A week is a long time in the stock market. Markets have the uncanny ability to constantly change character and this could be very difficult for investors to handle. The rapid change of emotions that an investor encounters if he constantly watches the markets could really weaken his faith in investing. The week that went by was one such phase. To completely ignore the immediate panic, all-round nervousness and pervasive fear, an investor needs ample mental preparation. If an investor is ill-prepared for such wild mood swings of the market, he would in all likelihood abstain from markets during such phases. While, that is certainly not a bad thing for a highly risk averse person, most investors do have or aspire for a reasonable risk appetite. If one has a reasonable risk appetite, then he must learn to be prepared for the market’s irrational behaviour. A prepared investor is usually better placed to respond sensibly to Mr. Market’s extreme behaviour. He would buy on days when there is too much fear in the markets. If you did not invest much during the early part of last week, it is an indicator that your preparation needs to be much better.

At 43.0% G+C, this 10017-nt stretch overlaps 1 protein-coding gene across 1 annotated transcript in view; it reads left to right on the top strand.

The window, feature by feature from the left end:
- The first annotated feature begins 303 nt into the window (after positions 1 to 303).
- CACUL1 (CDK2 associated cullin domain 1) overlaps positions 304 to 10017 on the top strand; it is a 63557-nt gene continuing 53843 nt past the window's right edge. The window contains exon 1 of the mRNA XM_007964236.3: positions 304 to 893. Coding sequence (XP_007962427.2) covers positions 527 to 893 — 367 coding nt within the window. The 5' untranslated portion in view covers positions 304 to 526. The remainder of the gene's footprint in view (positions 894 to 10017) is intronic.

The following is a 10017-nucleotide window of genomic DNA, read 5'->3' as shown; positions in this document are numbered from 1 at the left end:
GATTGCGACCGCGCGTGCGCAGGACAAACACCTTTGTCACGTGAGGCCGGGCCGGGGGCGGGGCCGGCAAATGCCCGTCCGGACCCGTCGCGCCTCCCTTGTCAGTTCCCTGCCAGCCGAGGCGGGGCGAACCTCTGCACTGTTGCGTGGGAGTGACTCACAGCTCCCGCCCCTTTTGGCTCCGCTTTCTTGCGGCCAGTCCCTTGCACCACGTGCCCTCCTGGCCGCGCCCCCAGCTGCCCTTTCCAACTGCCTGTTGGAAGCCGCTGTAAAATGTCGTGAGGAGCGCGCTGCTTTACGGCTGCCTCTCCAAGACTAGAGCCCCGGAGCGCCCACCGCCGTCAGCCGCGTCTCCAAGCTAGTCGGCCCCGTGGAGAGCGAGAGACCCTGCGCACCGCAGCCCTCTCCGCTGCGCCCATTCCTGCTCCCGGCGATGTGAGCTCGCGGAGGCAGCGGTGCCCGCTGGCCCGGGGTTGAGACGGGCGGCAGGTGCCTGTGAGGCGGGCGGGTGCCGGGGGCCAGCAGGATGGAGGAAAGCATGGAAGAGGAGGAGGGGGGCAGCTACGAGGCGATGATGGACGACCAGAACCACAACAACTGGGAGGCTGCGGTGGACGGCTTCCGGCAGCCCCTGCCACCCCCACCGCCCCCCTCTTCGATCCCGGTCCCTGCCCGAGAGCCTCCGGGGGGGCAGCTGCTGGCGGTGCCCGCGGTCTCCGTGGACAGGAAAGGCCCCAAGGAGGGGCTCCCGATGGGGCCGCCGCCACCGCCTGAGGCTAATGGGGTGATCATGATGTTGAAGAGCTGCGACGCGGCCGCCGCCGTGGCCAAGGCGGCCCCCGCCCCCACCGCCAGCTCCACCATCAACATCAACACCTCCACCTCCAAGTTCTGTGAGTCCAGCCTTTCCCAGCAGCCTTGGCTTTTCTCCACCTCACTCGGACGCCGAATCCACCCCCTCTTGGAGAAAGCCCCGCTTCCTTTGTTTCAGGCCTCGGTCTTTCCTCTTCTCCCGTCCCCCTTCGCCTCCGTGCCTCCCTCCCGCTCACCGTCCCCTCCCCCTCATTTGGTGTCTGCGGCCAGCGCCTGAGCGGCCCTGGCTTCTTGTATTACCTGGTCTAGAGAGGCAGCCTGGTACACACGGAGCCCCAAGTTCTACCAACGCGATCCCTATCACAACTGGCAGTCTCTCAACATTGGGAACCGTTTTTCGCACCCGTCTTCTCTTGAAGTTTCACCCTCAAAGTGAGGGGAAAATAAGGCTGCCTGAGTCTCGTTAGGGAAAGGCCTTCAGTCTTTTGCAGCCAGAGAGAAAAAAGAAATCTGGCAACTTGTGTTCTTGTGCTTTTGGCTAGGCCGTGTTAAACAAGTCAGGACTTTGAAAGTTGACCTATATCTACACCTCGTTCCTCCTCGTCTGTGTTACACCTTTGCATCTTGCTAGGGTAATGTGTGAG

The last week’s swings are not the last of such market action. We will have several more in the coming months as global markets and developed nations grapple with slow growth, deflation risks and poor sentiment. China, a nation that stood as an island of growth for years, seems set to compound the world’s growth worries. A disciplined mind is not created overnight. It takes long phases of mental preparation, counselling and patience. An investor who aspires to use his risk appetite sensibly over the next three years should develop the right attributes, seek the right counsel and show the right temperament. Investors who have no time to evolve their own investing skills must identify advisors who will bring such skill sets into constant play. In times like these, investing should be meticulous, mature and mindful. The era of casual buying/selling of shares and usage of phrases like “I play in markets” is over. Wiser investors will realise it sooner than later.
The lack of adequate will and ample conviction at the right time is the cause of all failed investing.